Posted on November 3, 2015 in ATSC News
With streamed 4K content now including High Dynamic Range (HDR) capability and Ultra HD Blu-ray with HDR coming soon, work is also underway to include HDR in the ATSC 3.0 broadcast standard. Alan Stein, Vice President of Research & Development at Technicolor, is Chairman of the S34-1 ad hoc group on video technology, which is addressing the addition of HDR functionality to ATSC 3.0. In an exclusive interview with THE STANDARD, Stein responds to questions about the current work of S34-1:
How do you describe High Dynamic Range to a layman?
HDR is the most detailed and realistic TV picture you’ve ever seen. Significantly brighter highlights, deeper blacks, and far more detail in the mid-tones, which means you have video which looks much more like real-life.
What are the Rec. 2020 specifications, which have been called “unapproachable”?
Rec.2020 is an ITU-R specification that covers many aspects of “Ultra HD” video, but it’s most well-known for specifying a color palette that goes far beyond what today’s HDTV can do (Rec.709). For many, Rec.2020 is synonymous with the term “Wide Color Gamut”.
Currently the full Rec.2020 color gamut can only be achieved with laser projectors in the cinema, but home TV devices are catching up fast and by the year 2020 they may be able to show all of the Rec.2020 colors. In the interim, expect content to be created in the so-called “D65-P3” color gamut, which TVs are capable of displaying and is the current specification for digital cinema. Although not as wide as full Rec.2020, it does offer a significant improvement over the Rec.709 standard.
Where does HDR fit into the ATSC 3.0 standard?
ATSC’s video group has reached consensus on the use of the HEVC video codec, Main-10 profile, Main Tier. HDR solutions will need to be 10-bit and compatible with this specification, and will ultimately be part of the ATSC 3.0 video specification, allowing broadcasters to compete effectively with other distributors of HDR content.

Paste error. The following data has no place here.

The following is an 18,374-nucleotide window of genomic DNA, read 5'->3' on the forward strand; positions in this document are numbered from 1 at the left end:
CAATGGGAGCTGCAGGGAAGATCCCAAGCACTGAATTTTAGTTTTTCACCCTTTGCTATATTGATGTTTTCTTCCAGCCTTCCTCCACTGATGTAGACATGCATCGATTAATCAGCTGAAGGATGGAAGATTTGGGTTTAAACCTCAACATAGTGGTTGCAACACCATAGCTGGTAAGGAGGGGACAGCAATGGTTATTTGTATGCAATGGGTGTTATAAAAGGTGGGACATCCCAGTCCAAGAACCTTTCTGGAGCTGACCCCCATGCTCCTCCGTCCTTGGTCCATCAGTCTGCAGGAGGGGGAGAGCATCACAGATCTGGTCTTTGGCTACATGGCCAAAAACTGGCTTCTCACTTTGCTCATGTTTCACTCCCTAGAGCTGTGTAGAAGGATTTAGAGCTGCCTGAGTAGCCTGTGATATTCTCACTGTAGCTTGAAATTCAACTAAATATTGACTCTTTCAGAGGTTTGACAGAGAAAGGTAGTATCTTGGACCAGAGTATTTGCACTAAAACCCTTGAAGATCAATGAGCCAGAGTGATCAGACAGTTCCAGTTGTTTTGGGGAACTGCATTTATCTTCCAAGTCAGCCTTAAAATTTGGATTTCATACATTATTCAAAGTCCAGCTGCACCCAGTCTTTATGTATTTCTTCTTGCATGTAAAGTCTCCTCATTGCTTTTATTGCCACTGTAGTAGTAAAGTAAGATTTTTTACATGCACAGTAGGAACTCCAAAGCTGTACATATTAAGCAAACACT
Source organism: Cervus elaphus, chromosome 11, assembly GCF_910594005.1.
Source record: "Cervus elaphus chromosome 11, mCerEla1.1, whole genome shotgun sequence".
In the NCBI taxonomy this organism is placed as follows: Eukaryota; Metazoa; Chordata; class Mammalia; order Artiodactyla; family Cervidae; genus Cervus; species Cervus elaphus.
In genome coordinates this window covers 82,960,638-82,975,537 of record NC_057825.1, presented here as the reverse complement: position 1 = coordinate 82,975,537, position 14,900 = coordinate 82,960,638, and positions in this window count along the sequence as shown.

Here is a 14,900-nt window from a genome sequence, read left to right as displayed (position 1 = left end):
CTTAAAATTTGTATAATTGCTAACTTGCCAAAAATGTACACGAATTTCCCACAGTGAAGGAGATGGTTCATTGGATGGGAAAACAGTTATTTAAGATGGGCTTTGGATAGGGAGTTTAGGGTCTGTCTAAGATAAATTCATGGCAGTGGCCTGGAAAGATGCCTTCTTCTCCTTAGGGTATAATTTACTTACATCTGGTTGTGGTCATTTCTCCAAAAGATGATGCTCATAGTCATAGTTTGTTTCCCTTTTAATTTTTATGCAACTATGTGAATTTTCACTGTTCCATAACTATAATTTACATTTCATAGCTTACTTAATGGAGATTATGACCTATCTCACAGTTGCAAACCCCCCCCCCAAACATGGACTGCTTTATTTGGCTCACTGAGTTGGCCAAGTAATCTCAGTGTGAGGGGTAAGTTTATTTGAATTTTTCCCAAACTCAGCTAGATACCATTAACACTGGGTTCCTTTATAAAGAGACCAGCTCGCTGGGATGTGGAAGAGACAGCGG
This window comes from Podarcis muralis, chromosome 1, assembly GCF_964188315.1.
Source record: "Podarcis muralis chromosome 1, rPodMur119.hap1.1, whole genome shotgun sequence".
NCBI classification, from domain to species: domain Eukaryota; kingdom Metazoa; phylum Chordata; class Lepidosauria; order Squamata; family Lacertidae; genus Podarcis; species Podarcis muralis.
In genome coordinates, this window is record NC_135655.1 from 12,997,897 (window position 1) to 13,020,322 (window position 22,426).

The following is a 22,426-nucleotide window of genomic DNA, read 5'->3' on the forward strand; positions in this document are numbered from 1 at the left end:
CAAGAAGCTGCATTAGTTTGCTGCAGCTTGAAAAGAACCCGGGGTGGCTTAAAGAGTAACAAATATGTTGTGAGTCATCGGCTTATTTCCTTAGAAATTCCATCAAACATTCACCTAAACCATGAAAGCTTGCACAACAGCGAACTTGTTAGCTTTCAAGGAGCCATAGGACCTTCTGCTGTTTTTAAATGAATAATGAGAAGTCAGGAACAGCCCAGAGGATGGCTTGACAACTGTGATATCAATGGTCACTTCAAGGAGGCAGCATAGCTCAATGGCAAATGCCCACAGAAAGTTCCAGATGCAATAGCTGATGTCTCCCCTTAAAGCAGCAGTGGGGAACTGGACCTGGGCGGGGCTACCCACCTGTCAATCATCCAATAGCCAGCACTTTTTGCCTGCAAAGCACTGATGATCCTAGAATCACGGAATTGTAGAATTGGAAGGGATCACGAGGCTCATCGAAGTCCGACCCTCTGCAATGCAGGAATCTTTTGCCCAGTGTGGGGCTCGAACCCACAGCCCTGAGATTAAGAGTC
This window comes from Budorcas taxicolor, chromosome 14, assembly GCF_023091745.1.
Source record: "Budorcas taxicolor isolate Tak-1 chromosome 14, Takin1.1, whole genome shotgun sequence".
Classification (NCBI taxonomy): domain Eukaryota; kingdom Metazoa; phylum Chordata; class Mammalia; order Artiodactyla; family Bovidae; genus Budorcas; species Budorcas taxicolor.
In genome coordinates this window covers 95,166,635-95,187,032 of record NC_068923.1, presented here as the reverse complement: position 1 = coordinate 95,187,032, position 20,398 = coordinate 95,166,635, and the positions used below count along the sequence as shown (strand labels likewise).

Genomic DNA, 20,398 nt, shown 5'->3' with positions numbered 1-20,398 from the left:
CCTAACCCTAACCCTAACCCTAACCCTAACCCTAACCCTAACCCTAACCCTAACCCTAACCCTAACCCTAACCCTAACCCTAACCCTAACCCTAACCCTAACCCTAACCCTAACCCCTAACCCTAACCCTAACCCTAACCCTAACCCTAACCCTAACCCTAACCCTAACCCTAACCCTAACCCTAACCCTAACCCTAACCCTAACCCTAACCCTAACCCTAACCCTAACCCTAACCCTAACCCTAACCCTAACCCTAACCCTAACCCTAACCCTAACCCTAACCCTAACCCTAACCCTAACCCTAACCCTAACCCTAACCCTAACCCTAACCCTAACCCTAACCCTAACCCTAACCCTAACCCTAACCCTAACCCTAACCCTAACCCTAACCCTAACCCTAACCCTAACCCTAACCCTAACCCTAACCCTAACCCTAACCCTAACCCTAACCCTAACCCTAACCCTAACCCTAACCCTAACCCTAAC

Is there any coordination with HDR standards-setting being done by CEA or the UHD Alliance?
ATSC has exchanged information regarding HDR via liaisons with several standards-setting organizations. Many people are looking toward MPEG for leadership, as they have recently completed a “call for evidence” study to determine if there are technology solutions available which may be worth standardizing.
The UHD Alliance is setting a consumer quality bar to help consumers identify devices that are HDR-capable and have been certified to achieve a certain quality (which saves consumers needing to understand complex concepts like dynamic range and color gamuts). The first UHD Alliance-certified HDR devices are expected to be demonstrated at CES 2016.
Streamed HDR content is available, and HDR on Ultra HD Blu-ray is coming. But it seems like everyone is hoping that broadcasters adopt HDR standards. What are you hearing about that opinion?
Amazon has already launched open standard HEVC 10-bit streaming and it’s part of the new Ultra HD Blu-ray Disc format as well. I would certainly agree that there’s huge interest in broadcast HDR. There are some particular challenges for broadcast HDR that are quite different than streaming or physical media, things like the live production environment, regional opt-outs and interstitial advertising both contribute to an environment that is quite different from offline-produced content.
That said, there is a real fear of fragmented HDR solutions entering the marketplace, which could confuse consumers and hurt adoption. It’s important that ATSC specify technologies that are adapted to our unique environment and can be deployed at scale across various devices when ATSC 3.0 launches.
Posted in ATSC News
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The Advanced Television Systems Committee, Inc., is an international, non-profit organization developing voluntary standards and recommended practices for digital terrestrial broadcasting. ATSC member organizations represent the broadcast, broadcast equipment, motion picture, consumer electronics, computer, cable, satellite, and semiconductor industries. ATSC also develops digital terrestrial broadcasting implementation strategies and supports educational activities on ATSC standards.